A perforated eardrum is a hole or rupture in the eardrum, a thin membrane that
separates the ear canal and the middle ear. The medical term for eardrum is tympanic
membrane. The middle ear is connected to the nose by the eustachian tube, which
equalizes pressure in the middle ear.
A perforated eardrum is often accompanied by decreased hearing and occasional
discharge. Pain is usually not persistent.
Causes of Eardrum Perforation
The causes of perforated eardrum are usually from trauma or infection. A perforated
eardrum can occur: If the ear is struck squarely with an open hand
With a skull fracture
After a sudden explosion
If an object (such as a bobby pin, Q-tip, or stick) is pushed too far into
the ear canal.
As a result of hot slag (from welding) or acid entering the ear canal
Middle ear infections may cause pain, hearing loss, and spontaneous rupture
(tear) of the ear-drum resulting in a perforation. In this circumstance, there
maybe infected or bloody drainage from the ear. In medical terms, this is called
otitis media with perforation.
On rare occasions a small hole may remain in the eardrum after a previously
placed PE tube (pressure equalizing) either falls out or is removed by the
Most eardrum perforations heal spontaneously within weeks after rupture, although
some may take up to several months. During the healing process the ear must
be protected from water and trauma. Those eardrum perforations which do not
heal on their own may require surgery.
Effects on Hearing from Perforated Eardrum
Usually, the larger the perforation, the greater the loss of hearing. The location
of the hole (perforation) in the eardrum also effects the degree of hearing
loss. If severe trauma (e.g. skull fracture) disrupts the bones in the middle
ear which transmit sound or causes injury to the inner ear structures, the
loss of hearing maybe quite severe.
If the perforated eardrum is due to a sudden traumatic or explosive event,
the loss of hearing can be great and ringing in the ear (tinnitus) may be severe.
In this case the hearing usually returns partially, and the ringing diminishes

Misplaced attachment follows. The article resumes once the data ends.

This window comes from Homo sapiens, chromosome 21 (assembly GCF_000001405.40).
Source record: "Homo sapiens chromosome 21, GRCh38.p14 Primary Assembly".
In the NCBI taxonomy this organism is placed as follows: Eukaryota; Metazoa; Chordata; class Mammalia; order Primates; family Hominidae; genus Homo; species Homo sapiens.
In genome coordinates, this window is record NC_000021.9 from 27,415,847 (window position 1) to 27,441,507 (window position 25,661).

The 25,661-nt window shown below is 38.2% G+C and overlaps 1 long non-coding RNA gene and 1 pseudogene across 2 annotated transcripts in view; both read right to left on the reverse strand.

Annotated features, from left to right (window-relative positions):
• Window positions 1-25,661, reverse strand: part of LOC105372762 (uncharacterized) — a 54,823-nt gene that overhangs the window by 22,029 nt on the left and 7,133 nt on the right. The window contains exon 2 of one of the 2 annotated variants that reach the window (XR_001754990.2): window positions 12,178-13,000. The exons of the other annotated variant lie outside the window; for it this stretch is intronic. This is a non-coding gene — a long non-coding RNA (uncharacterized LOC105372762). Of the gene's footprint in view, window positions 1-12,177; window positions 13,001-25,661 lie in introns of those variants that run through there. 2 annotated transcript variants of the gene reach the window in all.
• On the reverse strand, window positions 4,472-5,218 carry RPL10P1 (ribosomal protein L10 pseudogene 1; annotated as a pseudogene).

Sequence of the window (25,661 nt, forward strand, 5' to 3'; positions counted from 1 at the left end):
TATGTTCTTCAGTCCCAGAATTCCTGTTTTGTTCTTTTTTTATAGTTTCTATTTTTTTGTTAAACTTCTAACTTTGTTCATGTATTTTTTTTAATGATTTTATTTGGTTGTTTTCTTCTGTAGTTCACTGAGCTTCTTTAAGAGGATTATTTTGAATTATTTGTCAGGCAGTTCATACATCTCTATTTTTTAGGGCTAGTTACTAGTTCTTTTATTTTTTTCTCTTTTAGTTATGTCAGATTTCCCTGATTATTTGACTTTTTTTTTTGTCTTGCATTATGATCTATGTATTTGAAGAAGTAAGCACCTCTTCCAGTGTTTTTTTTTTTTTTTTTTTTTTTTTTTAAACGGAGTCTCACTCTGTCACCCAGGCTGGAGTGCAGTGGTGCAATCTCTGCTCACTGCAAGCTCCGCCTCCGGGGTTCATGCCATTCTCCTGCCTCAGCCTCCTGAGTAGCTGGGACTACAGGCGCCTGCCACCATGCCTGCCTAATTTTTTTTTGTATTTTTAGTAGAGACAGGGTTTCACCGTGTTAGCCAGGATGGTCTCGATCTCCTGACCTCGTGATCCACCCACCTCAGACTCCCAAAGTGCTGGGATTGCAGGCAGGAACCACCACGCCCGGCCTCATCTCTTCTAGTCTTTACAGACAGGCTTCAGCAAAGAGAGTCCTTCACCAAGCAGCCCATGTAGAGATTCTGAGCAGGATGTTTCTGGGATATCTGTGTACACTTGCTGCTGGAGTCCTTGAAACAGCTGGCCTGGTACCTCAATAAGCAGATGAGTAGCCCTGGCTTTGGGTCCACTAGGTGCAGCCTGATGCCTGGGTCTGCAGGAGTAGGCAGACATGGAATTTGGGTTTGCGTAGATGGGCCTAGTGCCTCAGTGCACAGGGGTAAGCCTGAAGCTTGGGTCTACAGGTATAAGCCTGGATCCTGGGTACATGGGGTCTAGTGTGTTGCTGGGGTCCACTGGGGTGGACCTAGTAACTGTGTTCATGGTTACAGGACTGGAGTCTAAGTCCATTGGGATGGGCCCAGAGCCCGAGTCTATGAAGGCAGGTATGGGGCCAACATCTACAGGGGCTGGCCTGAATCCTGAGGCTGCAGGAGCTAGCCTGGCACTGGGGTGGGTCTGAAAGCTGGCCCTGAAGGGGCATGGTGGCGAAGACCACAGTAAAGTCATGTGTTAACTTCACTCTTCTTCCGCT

in a few days. Chronic infection as a result of the perforation can cause major
Treatment of the Perforated Eardrum
Before attempting any correction of the perforation, a hearing test should
be performed. The benefits of closing a perforation include prevention of water
entering the ear while showering, bathing, or swimming (which could cause ear
infection), improved hearing, and diminished tinnitus. It also may prevent
the development of cholesteatoma (skin cyst in the middle ear), which can cause
chronic infection and destruction of ear structures.
If the perforation is very small, otolaryngologists may choose to observe
the perforation over time to see if it will dose spontaneously. They also might
try to patch a cooperative patient's ear-drum in the office. Working with a
microscope, your doctor may touch the edges of the eardrum with a chemical
to stimulate growth and then place a thin paper patch on the eardrum. Usually
with closure of the tympanic membrane improvement in hearing is noted. Several
applications of a patch (up to three or four) may be required before the perforation
doses completely. if your physician feels that a paper patch will not provide
prompt or adequate closure of the hole in the eardrum, or attempts with paper
patching do not promote healing, surgery is considered.
There are a variety of surgical techniques, but all basically place tissue
across the perforation allowing healing. The name of this procedure is called
tympanoplasty. Surgery is typically quite successful in closing the perforation
permanently, and improving hearing. It is usually done on an outpatient basis.
Your doctor will advise you regarding the proper management of a perforated
If you have further questions about Perforated Eardrums, please feel free
to contact our office.
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